Canada’s privacy commissioners say it should be illegal for police to use facial recognition technology to monitor people involved in peaceful protest.
In a joint statement today, federal, provincial and territorial privacy watchdogs also call for a prohibition on any police deployment of the tool that could result in mass surveillance.
They say facial recognition use by police for prevention and investigation of serious crimes should be authorized only if it is targeted, led by intelligence and subject to appropriate time limitations.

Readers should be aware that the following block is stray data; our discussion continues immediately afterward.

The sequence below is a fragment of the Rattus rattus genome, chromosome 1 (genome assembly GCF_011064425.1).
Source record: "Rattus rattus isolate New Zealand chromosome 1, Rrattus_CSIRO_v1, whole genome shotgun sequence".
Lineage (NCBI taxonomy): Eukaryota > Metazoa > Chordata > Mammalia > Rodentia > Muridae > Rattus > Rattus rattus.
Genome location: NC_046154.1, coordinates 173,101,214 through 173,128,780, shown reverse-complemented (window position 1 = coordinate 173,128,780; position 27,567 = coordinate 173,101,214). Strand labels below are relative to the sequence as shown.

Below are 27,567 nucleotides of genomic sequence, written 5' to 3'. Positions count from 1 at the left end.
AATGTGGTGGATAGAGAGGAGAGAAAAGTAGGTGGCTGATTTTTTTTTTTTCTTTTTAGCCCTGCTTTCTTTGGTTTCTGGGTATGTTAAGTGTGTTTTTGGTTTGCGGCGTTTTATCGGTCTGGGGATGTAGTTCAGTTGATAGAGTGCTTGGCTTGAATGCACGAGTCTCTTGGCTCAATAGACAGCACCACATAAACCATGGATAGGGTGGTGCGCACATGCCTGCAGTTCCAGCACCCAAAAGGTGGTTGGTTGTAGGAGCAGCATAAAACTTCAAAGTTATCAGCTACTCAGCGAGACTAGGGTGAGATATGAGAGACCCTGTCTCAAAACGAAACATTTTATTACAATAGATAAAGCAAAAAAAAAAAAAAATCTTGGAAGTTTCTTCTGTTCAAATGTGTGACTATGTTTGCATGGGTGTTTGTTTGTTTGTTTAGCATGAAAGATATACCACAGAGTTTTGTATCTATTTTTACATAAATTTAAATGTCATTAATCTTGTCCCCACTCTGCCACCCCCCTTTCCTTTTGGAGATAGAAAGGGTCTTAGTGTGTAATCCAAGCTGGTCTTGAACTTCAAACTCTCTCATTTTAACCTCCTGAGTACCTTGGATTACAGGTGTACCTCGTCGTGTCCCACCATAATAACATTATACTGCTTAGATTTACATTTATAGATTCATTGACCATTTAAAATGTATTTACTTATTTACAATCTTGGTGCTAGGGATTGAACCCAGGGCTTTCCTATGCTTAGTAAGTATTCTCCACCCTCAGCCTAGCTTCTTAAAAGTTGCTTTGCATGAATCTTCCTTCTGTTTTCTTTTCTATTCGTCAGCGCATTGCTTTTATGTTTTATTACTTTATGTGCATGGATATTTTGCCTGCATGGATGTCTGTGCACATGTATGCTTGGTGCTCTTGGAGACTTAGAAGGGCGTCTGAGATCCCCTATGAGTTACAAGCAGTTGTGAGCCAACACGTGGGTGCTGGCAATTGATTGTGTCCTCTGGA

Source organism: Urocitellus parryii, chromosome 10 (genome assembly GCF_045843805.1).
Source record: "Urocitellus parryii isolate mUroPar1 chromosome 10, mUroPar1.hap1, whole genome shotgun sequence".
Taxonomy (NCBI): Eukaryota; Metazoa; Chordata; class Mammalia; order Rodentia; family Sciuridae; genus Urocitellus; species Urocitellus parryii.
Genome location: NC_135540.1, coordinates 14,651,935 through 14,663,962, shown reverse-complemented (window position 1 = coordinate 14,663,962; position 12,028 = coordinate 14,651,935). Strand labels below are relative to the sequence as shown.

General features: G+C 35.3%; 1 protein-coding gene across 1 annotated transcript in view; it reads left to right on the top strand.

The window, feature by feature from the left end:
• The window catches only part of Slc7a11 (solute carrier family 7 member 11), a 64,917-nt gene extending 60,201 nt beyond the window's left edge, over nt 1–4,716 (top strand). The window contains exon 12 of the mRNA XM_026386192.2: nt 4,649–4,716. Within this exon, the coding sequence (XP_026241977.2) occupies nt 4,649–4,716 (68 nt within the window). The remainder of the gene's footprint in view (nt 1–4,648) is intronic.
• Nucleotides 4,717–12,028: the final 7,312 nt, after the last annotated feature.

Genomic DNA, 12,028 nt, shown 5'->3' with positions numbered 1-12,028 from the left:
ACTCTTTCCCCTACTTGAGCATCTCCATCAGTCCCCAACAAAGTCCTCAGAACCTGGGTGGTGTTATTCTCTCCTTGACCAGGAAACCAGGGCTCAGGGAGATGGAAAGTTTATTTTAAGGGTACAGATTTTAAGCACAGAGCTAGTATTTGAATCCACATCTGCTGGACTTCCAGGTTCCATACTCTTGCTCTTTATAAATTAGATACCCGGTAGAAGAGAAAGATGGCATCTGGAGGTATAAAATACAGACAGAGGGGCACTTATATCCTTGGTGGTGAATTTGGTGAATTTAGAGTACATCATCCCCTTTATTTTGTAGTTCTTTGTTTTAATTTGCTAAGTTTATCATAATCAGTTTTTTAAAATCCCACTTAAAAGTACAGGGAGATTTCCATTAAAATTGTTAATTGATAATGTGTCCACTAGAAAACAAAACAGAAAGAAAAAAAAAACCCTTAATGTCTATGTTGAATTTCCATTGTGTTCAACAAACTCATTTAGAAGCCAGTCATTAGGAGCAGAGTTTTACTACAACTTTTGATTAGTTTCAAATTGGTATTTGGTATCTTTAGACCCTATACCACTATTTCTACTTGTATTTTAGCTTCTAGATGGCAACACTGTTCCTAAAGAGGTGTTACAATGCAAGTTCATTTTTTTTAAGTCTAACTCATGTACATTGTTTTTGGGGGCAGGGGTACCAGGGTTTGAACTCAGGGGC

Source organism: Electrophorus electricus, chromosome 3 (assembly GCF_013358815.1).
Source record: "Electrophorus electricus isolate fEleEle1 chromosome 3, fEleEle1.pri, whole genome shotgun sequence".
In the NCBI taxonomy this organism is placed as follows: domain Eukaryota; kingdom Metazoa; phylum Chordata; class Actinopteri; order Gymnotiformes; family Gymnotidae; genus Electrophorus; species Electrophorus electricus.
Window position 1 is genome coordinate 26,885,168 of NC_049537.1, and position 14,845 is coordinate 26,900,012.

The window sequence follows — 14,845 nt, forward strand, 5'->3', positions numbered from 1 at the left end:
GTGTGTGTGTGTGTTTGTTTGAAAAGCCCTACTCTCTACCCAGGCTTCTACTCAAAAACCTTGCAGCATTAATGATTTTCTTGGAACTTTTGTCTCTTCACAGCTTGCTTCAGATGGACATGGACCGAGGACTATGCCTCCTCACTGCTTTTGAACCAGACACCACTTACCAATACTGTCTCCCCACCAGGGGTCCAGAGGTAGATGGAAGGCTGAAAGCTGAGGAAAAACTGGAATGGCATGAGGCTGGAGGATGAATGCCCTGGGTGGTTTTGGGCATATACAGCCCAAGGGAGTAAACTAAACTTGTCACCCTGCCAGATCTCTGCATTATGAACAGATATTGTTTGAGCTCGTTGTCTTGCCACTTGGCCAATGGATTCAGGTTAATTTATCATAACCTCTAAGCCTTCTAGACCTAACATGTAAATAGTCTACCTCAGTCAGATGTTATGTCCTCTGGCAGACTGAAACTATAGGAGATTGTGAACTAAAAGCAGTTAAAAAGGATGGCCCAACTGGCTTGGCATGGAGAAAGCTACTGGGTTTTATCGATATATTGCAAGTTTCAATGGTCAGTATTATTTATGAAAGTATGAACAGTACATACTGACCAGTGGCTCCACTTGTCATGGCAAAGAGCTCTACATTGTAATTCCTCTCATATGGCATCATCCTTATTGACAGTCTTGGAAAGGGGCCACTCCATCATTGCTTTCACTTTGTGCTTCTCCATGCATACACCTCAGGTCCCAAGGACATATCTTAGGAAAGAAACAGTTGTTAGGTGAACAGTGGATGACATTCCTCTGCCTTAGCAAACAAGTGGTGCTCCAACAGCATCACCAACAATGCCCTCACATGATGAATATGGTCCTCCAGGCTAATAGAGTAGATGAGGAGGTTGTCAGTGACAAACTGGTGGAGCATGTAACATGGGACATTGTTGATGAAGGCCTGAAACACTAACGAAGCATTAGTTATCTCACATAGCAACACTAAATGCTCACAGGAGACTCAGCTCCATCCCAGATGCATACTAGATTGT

The commissioners acknowledge the tool, which analyzes images for biometric facial data unique to a person, can be used to help solve serious crimes, locate missing people and support national security.
But they say facial recognition use by police is not subject to a clear and comprehensive set of rules.
Instead, it is regulated through a patchwork of statutes that, for the most part, does not specifically address different uses or risks posed by the technology.